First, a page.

“Shouldn’t we get into some sort of shelter?” Julie replied.
“Nearest big target is Chicago—prevailing winds are in our favor. Then Des Moines. Iffy on the winds. Then Kansas City, St. Louis, and of course the grand daddy at Omaha,” Peter said.

“Offutt,” Doug said.

“Yep, and Guard bases all over the place, big and small,” Peter said. “Let me know what you find.”

Doug and Julie turned on their radios, each placing a small headset on their heads, tuning their radios to the frequencies that Peter had written on the back.  He picked up three stations from Chicago right away, but one went off the air without warning. He quickly checked the other two and found them still broadcasting…each was broadcasting the Emergency Broadcast System tone and repeating that the United States was in a state of war due to a surprise nuclear attack.
Nothing from the Eastern Seaboard at all, or the Northeast. Doug was surprised when he picked up some faint signals from both Denver and Dallas. Nothing from Little Rock or Omaha; Oklahoma City or Saint Paul or Minneapolis.   He couldn’t get anything from Des Moines or any of the closer stations, which left him wondering if power had been disrupted to larger parts of the country.  Fifteen minutes of listening, and he’d made it through his list.   Julie seemed to be having similar luck.

“Peter? We’re ready,” Julie called to the kitchen.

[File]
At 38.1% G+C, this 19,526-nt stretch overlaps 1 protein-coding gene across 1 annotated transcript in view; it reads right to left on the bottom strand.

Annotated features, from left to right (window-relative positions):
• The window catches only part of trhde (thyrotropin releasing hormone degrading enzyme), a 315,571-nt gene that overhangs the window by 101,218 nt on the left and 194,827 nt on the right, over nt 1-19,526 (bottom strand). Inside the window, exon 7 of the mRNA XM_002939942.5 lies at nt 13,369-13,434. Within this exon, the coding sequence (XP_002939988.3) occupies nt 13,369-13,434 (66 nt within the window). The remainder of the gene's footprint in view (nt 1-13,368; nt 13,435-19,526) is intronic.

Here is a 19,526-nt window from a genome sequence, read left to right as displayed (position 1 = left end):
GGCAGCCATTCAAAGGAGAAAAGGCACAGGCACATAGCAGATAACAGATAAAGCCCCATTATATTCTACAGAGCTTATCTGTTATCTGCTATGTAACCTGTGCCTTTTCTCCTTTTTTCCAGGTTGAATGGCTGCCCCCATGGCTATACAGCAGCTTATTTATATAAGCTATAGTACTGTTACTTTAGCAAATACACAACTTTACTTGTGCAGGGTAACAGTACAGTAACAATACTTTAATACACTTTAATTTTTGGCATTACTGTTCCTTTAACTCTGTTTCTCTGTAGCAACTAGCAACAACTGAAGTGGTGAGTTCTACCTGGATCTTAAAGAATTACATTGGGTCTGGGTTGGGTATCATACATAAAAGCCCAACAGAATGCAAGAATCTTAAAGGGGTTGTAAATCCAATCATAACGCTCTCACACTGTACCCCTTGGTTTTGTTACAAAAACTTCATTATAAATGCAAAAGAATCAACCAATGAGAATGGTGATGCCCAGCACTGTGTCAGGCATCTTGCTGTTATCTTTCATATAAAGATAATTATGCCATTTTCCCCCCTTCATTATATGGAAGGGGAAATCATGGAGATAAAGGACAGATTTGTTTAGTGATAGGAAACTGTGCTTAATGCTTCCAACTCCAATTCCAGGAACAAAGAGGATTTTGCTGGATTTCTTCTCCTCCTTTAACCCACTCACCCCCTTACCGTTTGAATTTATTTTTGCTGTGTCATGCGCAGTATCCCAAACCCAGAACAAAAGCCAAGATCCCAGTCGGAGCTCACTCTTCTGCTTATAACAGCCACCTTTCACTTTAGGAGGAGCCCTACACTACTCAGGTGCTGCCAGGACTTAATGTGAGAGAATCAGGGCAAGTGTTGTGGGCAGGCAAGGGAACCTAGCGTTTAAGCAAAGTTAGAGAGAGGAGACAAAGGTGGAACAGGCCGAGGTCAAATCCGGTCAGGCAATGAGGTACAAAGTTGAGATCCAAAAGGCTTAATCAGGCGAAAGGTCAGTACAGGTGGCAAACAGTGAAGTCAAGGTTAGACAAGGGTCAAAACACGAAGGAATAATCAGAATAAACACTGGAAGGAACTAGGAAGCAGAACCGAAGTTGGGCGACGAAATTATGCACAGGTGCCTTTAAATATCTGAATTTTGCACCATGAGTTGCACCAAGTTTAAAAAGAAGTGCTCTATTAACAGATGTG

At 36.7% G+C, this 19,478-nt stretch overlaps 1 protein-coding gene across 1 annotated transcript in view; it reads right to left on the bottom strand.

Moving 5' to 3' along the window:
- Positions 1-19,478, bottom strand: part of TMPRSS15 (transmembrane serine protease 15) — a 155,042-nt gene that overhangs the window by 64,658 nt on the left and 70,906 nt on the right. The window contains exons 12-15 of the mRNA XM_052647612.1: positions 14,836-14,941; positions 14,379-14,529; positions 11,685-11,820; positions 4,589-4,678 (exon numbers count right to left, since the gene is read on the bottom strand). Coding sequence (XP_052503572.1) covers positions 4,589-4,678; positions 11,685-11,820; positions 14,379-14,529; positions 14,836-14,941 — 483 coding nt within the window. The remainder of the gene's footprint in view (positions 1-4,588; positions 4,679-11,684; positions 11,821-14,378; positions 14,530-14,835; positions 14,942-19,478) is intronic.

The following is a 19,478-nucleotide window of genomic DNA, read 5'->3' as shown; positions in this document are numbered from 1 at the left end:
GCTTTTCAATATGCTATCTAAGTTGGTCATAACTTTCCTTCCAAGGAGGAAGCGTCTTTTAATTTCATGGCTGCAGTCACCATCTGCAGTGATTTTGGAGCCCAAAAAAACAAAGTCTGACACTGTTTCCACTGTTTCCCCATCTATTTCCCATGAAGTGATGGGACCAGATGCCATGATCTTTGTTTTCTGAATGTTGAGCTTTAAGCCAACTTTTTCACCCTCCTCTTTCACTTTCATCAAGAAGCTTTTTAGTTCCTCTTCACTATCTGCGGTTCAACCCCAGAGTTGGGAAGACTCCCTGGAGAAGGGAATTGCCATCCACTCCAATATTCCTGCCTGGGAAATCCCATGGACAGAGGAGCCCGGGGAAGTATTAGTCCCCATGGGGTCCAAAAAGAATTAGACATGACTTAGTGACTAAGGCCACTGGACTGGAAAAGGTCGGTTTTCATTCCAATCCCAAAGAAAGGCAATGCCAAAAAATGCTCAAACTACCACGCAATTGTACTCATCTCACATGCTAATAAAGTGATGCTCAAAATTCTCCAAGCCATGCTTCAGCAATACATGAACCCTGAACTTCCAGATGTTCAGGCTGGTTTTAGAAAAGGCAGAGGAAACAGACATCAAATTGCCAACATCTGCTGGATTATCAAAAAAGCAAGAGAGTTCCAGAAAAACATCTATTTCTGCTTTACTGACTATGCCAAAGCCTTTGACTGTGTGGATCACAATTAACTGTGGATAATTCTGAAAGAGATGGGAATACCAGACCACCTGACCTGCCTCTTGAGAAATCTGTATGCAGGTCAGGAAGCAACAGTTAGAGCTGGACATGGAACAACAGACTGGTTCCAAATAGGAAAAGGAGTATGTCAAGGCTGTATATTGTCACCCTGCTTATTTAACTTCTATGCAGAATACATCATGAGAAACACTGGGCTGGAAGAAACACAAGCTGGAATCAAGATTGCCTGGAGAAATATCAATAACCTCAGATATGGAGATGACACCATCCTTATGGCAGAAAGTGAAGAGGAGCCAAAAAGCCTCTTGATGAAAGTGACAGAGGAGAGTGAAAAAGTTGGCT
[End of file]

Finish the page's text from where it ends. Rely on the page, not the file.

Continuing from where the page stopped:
“He went outside with Roeland. They’re looking at the electrics,” Maria said.

“I’m going to get some warmer clothes on and see if there’s anything I can do,” he told Julie.

“There’s rainwear on the back porch. You’ll need it, Douglas,” Maria said.

“Julie, can you help me with the firewood? We’ll need wood for morning,” Maria asked.  “There are splits for the firebox on the side porch.”

“Sure,” she replied. Doug noted the worried tone in her voice.
“We’ll be OK,” he said quietly, trying to reassure her. She was clad in sweats, her hair tousled from sleep.  Doug thought that she’d never looked prettier.

“You don’t know that.”

“No, but I believe it anyway, so that counts for something,” he said as he gave her a kiss and held her close. “Let’s get to work.”

Doug donned a thick black rain shell, and followed the muddy tracks to the equipment shed, where flashlights were playing over the electrical panel. Roeland, Peter and Arie were all there; the faceplates to four breaker panels were leaning against the wall, below the blackened panels.

“What’d you find?” Doug asked.